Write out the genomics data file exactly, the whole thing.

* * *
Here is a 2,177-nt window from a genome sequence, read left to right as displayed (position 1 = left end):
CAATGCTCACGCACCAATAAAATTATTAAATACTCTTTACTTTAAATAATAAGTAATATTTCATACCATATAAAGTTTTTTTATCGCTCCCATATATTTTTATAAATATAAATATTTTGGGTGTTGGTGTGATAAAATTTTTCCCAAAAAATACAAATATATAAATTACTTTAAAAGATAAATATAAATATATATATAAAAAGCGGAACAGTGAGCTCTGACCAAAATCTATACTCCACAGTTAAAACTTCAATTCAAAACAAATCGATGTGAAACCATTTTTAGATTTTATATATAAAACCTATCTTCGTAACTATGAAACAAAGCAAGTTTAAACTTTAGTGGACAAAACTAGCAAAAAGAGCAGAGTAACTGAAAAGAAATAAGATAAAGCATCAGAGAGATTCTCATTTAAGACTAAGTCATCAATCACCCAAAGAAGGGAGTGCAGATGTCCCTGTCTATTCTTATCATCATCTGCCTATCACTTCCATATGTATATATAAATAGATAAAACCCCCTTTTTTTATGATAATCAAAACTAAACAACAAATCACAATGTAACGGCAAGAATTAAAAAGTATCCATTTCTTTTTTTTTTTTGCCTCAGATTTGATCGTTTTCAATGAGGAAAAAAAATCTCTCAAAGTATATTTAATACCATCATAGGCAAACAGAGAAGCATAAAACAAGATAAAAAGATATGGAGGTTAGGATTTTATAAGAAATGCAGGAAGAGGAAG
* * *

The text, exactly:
Here is a 2,177-nt window from a genome sequence, read left to right as displayed (position 1 = left end):
CAATGCTCACGCACCAATAAAATTATTAAATACTCTTTACTTTAAATAATAAGTAATATTTCATACCATATAAAGTTTTTTTATCGCTCCCATATATTTTTATAAATATAAATATTTTGGGTGTTGGTGTGATAAAATTTTTCCCAAAAAATACAAATATATAAATTACTTTAAAAGATAAATATAAATATATATATAAAAAGCGGAACAGTGAGCTCTGACCAAAATCTATACTCCACAGTTAAAACTTCAATTCAAAACAAATCGATGTGAAACCATTTTTAGATTTTATATATAAAACCTATCTTCGTAACTATGAAACAAAGCAAGTTTAAACTTTAGTGGACAAAACTAGCAAAAAGAGCAGAGTAACTGAAAAGAAATAAGATAAAGCATCAGAGAGATTCTCATTTAAGACTAAGTCATCAATCACCCAAAGAAGGGAGTGCAGATGTCCCTGTCTATTCTTATCATCATCTGCCTATCACTTCCATATGTATATATAAATAGATAAAACCCCCTTTTTTTATGATAATCAAAACTAAACAACAAATCACAATGTAACGGCAAGAATTAAAAAGTATCCATTTCTTTTTTTTTTTTGCCTCAGATTTGATCGTTTTCAATGAGGAAAAAAAATCTCTCAAAGTATATTTAATACCATCATAGGCAAACAGAGAAGCATAAAACAAGATAAAAAGATATGGAGGTTAGGATTTTATAAGAAATGCAGGAAGAGGAAG